Last-minute items to toss under the tree and more
Last-minute items to toss under the tree
Kids’ books aren’t just for kids anymore. In fact, some of the books I enjoyed most this year were written for an audience more than 10 years my junior. They also happen to be bulky, fantastical trilogies that adults can mine for both popular and cerebral enjoyment.
Philip Pullman’s HIS DARK MATERIALS TRILOGY (The Golden Compass, The Subtle Knife, and The Amber Spyglass; sold in various box sets starting at $22.50 from Laurel Leaf, up to $60 from Knopf Books for Young Readers), launching onto the big screen this month with New Line Cinema’s The Golden Compass, pulls philosophical themes (and its title) from John Milton’s Paradise Lost. It’s a heartwrenching coming-of-age tale that reminds its readers of the value of knowledge and self-discovery, not to mention the dangers of power-hungry institutionalized religions.
Stephanie Meyer’s TWILIGHT TRILOGY (Twilight, New Moon, and Eclipse; Little Brown Young Readers, $18.99; and set to continue with a fourth book, Breaking Dawn, in 2008) doesn’t quite possess the intellectual heft of Pullman’s, nor does the saga of Bella, a teenage girl, and her hot, vampiric boyfriend Edward spark theological inquiries. But it’s one hell of a ride, one that ultimately broaches the painful question: Who is willing to die for love — or kill despite it? Rumor has it that this trilogy, too, will be made into a movie. Read the books now to get pumped.
Furtive first novels
A British man awakens from a coma an amnesiac after a mysterious accident. He receives an 8.5.million-pound legal settlement on the contingency that he not discuss the accident he can’t remember. In a bathroom, he sees a crack in a wall that triggers a memory he needs to place, and spends his new fortune trying to recreate this elusive moment. Tom McCarthy’s debut novel REMAINDER (Vintage, $13.95) is sci-fi without the supernatural: an eerily realistic look at a psyche’s slow march to madness.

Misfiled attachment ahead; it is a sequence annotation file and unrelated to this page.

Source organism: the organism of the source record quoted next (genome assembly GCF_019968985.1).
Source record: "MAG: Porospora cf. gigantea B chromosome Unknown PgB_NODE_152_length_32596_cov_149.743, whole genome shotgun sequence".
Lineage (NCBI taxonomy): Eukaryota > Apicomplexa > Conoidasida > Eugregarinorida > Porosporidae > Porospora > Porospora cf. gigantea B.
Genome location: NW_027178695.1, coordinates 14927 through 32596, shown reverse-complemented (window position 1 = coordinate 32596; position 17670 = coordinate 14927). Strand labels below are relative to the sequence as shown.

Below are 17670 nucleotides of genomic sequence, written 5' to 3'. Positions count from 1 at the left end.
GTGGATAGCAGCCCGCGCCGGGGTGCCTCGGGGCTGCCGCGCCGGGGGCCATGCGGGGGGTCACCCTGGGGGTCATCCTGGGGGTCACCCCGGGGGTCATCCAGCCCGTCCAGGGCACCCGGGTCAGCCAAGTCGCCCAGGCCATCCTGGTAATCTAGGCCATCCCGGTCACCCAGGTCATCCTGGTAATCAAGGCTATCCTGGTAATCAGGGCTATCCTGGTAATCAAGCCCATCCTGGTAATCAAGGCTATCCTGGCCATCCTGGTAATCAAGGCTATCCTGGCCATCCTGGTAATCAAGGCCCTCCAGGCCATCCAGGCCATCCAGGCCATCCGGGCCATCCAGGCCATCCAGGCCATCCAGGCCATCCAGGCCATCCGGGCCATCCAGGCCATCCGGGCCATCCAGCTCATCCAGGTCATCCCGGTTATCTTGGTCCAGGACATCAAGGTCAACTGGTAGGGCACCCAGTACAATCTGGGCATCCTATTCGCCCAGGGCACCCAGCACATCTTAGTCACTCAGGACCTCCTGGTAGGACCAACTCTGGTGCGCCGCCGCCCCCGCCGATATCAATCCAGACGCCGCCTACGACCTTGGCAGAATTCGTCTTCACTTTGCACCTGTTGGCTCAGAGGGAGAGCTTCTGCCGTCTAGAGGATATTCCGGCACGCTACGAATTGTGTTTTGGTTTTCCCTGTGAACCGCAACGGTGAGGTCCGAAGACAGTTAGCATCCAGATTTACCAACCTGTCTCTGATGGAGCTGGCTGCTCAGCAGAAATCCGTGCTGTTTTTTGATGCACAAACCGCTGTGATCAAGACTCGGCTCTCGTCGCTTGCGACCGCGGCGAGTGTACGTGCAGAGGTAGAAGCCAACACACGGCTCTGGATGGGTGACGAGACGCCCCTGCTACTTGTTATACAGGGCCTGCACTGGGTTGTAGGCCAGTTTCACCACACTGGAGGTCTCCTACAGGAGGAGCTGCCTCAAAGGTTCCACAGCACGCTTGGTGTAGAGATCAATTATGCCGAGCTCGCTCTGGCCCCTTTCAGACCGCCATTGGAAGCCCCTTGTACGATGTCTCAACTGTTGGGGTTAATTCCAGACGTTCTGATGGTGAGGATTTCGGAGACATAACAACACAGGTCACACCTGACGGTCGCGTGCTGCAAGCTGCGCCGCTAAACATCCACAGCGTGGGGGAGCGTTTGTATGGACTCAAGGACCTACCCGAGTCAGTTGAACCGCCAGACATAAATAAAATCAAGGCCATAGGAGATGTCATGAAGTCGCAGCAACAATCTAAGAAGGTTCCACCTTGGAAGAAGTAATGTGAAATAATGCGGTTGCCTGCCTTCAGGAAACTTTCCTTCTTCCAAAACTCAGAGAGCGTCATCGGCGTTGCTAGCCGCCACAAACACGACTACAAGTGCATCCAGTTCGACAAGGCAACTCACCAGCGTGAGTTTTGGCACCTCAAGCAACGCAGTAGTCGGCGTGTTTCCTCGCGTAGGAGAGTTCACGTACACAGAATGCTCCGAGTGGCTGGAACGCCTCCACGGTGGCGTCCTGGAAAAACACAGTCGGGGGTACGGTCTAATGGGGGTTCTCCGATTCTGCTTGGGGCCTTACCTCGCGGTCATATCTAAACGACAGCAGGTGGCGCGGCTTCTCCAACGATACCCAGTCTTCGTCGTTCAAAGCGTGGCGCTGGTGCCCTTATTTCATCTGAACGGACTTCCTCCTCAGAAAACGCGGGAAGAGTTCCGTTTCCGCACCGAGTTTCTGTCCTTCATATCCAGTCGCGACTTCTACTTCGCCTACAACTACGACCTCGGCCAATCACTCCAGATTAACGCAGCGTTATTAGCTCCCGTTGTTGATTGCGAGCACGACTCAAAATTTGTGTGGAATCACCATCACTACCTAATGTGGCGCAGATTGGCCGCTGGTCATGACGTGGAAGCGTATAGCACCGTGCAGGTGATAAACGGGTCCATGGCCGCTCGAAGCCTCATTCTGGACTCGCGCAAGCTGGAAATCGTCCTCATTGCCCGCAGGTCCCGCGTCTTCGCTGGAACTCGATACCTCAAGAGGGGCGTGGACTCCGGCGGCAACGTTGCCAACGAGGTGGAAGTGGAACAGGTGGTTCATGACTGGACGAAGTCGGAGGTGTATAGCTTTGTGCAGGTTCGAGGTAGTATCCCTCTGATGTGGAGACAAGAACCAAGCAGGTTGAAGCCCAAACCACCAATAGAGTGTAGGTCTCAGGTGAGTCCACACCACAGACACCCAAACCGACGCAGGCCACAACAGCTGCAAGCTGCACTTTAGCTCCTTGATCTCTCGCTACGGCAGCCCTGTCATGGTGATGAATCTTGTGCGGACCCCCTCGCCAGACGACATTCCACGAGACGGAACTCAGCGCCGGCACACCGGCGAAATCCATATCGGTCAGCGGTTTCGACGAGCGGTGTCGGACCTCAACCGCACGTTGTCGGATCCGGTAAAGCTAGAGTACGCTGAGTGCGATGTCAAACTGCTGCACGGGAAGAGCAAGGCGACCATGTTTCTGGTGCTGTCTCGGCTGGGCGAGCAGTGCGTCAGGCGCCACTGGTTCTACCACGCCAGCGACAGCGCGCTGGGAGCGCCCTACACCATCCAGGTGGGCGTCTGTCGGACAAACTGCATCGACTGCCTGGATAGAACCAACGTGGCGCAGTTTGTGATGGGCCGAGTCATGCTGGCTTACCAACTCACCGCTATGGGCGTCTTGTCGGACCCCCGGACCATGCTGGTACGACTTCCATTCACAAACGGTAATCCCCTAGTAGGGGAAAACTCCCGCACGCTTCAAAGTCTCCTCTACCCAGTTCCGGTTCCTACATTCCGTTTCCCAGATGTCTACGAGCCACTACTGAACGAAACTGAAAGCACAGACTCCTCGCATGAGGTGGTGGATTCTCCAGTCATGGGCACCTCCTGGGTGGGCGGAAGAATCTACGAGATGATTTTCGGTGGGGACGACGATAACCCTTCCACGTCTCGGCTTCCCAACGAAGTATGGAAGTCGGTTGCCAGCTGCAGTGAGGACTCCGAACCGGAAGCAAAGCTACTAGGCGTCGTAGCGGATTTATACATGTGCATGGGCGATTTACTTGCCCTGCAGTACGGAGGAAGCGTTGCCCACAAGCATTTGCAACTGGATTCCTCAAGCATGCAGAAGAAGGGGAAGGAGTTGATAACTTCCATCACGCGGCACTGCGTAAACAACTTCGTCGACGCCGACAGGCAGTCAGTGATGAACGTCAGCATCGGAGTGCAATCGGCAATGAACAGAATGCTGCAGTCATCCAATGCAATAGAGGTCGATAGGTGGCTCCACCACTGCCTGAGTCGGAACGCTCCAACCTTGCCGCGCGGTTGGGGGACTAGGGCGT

Set in the late 1990s at a Chicago ad agency before the dot-com bubble burst, THEN WE CAME TO THE END by Joshua Ferris (Little, Brown and Company, $23.99) captures the modern office for what it is: a cesspool of paranoid conspiracy theories and the anchor of a stable identity. Ferris’s bold narrative tactic — writing nearly the entire book in a “we” voice, making the book’s protagonist either hidden or universal — remains potent for 400 pages, and its messages are myriad: we are the quirky supporting actors in our co-workers’ lives; we may all be fired tomorrow; we are all in this together.
There’s enough wrong in the world that books are telling us about, so let’s start with something right: the resilience of Earth is quite incredible. Read what would happen on our planet, and how fast, if we were all to disappear tomorrow (whether by plague, neutron bomb, or Rapture) in THE WORLD WITHOUT US, by Alan Weisman (St Martin’s Press, $24.95).
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